How much pure alcohol will 100g of white sugar produce ? - Home Brew Forums

 Home Brew Forums > How much pure alcohol will 100g of white sugar produce ?

07-09-2010, 02:14 PM   #1
andy-10
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If I were to put 100g of pure white sugar into 1 lt of water, with some alcohol-resistant yeast (eg Champagne yeast), how many mililitres of pure alcohol would be produced when all of the sugar had been converted ?

Is there a table somewhere which displays this ?

Thanks.

07-09-2010, 02:18 PM   #2
GilaMinumBeer
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None.

To become pure alcohol you would have to distill out the water. Otherwise, you'd just have watery ethanol.

There are softwares, even free ones, that will calculate the percentage alcohol given the fermentables you choose.

07-09-2010, 04:59 PM   #3
Yuri_Rage
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100g sucrose in 1000mL of water yields a solution with an original specific gravity of 1.039. Assuming you do something about the lack of free amino nitrogen during fermentation, an apparent attenuation of 75% - 80% is reasonable. That should yield a finishing specific gravity of 1.007 - 1.009. From there, the math is easy.
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07-09-2010, 06:10 PM   #4
Scimmia
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Quote:
 Originally Posted by Yuri_Rage an apparent attenuation of 75% - 80% is reasonable.
Huh? Sucrose is going to be far more fermentable than that, isn't it? i would expect an apparent attenuation of well over 100%.

07-09-2010, 06:14 PM   #5
IrregularPulse
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One, how would you get an attenuation of OVER 100% and two, it's yeast dependent on attenuation. Like Gila said, you need to distill to get pure alcohol, and we don't do that here.
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07-09-2010, 06:31 PM   #6
a10t2
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Quote:
 Originally Posted by Scimmia Huh? Sucrose is going to be far more fermentable than that, isn't it? i would expect an apparent attenuation of well over 100%.
+1, I've done pure sucrose fermentations and got FGs substantially below 1.000. IrregularPulse: that's *apparent* attenuation. 100% attenuation is about 122% apparent attenuation. A 1.040 solution would ferment down to about 0.991.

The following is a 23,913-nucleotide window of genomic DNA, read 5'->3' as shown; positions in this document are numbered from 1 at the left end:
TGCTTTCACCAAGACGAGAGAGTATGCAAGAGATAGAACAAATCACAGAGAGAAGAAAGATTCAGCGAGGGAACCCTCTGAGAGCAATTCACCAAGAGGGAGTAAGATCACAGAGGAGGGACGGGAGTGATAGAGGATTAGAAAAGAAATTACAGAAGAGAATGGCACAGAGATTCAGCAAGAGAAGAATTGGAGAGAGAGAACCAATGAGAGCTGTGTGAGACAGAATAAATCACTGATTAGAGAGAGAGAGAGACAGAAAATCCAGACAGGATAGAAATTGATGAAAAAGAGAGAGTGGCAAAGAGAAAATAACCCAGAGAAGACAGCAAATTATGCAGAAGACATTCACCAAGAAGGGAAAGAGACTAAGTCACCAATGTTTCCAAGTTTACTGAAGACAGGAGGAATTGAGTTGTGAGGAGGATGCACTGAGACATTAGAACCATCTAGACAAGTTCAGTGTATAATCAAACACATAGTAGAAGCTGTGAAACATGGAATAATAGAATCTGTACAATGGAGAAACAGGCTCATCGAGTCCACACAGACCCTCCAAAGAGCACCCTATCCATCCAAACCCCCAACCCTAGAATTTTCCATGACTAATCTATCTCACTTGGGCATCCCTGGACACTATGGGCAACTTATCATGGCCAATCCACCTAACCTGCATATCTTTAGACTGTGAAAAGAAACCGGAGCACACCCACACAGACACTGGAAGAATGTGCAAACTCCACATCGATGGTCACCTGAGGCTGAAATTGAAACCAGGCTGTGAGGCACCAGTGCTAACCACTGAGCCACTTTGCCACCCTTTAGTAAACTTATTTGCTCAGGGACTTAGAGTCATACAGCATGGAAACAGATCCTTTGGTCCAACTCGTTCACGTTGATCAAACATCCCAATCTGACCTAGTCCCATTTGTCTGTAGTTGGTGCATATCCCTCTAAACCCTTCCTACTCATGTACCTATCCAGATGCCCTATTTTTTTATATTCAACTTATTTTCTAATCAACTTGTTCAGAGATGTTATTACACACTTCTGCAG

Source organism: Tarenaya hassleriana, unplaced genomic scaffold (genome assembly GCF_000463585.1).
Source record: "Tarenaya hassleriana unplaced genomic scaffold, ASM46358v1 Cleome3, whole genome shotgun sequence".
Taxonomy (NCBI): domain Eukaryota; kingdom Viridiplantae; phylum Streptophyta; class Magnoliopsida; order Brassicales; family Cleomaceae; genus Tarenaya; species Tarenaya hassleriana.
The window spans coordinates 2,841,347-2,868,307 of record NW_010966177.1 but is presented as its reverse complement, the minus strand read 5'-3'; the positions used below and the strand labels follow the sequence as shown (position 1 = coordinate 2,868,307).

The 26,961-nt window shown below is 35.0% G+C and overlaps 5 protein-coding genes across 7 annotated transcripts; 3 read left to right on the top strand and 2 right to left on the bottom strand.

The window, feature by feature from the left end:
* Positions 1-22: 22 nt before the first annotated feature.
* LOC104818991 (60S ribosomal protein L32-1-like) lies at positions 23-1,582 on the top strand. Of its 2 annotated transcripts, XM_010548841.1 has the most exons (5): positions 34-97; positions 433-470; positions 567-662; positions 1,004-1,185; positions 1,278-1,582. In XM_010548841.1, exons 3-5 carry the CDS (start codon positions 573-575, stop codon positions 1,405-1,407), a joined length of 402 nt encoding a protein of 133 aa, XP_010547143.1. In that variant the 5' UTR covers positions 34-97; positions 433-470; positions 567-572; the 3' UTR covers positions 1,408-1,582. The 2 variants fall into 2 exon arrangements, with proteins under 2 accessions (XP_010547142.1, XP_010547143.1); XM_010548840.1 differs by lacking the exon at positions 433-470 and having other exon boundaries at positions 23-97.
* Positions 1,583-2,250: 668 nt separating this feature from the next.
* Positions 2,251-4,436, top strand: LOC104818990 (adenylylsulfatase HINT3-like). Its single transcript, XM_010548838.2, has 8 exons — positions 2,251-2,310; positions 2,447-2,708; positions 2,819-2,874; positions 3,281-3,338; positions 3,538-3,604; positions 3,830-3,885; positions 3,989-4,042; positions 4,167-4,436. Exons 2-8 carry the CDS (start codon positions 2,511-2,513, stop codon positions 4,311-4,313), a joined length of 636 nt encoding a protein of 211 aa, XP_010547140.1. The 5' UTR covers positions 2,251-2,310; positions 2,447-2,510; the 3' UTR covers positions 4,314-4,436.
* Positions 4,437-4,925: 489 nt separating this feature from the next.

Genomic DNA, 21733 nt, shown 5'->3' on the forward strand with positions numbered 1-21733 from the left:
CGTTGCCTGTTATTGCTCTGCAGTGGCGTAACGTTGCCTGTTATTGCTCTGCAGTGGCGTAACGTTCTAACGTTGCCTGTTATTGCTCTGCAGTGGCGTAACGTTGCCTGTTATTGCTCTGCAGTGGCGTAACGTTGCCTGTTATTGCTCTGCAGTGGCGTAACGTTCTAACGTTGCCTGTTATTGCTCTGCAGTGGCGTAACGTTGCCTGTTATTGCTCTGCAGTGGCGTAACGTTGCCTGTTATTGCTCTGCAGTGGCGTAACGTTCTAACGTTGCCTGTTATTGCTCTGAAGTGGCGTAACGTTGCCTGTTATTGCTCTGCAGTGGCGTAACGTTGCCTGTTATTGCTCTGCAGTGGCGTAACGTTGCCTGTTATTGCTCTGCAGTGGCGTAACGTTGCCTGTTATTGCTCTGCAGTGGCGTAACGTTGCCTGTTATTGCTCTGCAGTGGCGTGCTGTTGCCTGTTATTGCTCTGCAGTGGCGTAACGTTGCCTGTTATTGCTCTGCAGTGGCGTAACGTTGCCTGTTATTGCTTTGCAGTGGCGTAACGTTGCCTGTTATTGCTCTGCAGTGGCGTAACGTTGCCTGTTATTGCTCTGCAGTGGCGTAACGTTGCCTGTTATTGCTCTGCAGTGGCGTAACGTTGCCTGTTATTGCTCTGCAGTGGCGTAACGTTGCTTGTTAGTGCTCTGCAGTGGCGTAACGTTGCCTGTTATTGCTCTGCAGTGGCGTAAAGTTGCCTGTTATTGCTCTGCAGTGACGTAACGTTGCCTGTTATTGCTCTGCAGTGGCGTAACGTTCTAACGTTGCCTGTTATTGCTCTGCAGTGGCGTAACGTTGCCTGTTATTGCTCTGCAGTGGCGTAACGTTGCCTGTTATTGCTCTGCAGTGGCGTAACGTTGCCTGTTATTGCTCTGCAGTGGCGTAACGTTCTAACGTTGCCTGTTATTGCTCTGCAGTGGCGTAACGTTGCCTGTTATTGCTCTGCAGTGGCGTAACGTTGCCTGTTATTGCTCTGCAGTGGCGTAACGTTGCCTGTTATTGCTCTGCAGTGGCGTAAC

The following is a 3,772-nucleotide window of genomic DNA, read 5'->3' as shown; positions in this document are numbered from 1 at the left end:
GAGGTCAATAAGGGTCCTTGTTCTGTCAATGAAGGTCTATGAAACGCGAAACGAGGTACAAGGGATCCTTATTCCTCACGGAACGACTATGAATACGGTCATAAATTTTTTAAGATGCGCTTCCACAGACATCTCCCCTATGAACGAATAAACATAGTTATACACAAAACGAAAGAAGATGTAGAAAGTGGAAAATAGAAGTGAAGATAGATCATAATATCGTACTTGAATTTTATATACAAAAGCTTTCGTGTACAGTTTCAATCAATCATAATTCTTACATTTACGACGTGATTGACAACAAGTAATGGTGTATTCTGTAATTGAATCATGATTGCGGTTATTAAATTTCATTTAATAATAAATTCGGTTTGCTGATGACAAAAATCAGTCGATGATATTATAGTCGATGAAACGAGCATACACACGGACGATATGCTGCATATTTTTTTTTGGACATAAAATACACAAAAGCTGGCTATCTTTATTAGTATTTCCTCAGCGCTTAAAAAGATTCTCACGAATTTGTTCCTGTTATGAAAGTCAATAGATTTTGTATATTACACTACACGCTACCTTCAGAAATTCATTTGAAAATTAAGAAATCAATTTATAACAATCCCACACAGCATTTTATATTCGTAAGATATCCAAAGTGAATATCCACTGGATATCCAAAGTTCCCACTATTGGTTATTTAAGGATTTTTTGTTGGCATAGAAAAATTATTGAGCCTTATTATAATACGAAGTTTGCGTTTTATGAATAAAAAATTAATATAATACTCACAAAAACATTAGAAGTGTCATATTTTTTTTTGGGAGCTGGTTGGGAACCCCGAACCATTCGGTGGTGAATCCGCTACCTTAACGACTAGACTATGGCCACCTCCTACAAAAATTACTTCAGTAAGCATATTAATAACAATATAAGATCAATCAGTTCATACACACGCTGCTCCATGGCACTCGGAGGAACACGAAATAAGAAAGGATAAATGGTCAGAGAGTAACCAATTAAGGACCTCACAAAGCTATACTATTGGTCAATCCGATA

To answer the question as directly as possible, 100 g of sucrose is 0.292 mol, and stoichiometrically 1 mol sucrose yields 4 mol EtOH, so you'd expect to get 54.0 g, which is about 68.3 mL.
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07-09-2010, 08:03 PM   #7
Scimmia
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Quote:
 Originally Posted by IrregularPulse One, how would you get an attenuation of OVER 100% and two, it's yeast dependent on attenuation. Like Gila said, you need to distill to get pure alcohol, and we don't do that here.
One, as a10t2 already pointed out, there's a big difference between apparent attenuation and real attenuation. Don't forget that ethanol has a lower specific gravity than water.

Two, it is dependent on the yeast to a small extent, but the apparent attenuation numbers the labs give are based on an average wort. A sucrose solution is going to be far, far more fermentable without all of the long chain sugars.

07-10-2010, 02:48 AM   #8
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Hoochy Hoochy Hoo.

07-10-2010, 05:04 AM   #9
Beyowka
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Science!

07-10-2010, 12:10 PM   #10
andy-10
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Thanks.

After posting I found a recipe for fermented spirit.

It said that 8kg of sugar added to 21 lt of water would produce 25lt of 20% spirit.

So that's 5lt of pure alcohol.

1.6kg of sugar would make 1lt, and so 100g would make 62.5 ml.

(Yes, realise that distillation would be required, but I was asking about how much pure ethanol would be suspended in the solution once 100% of the sugar had been converted.)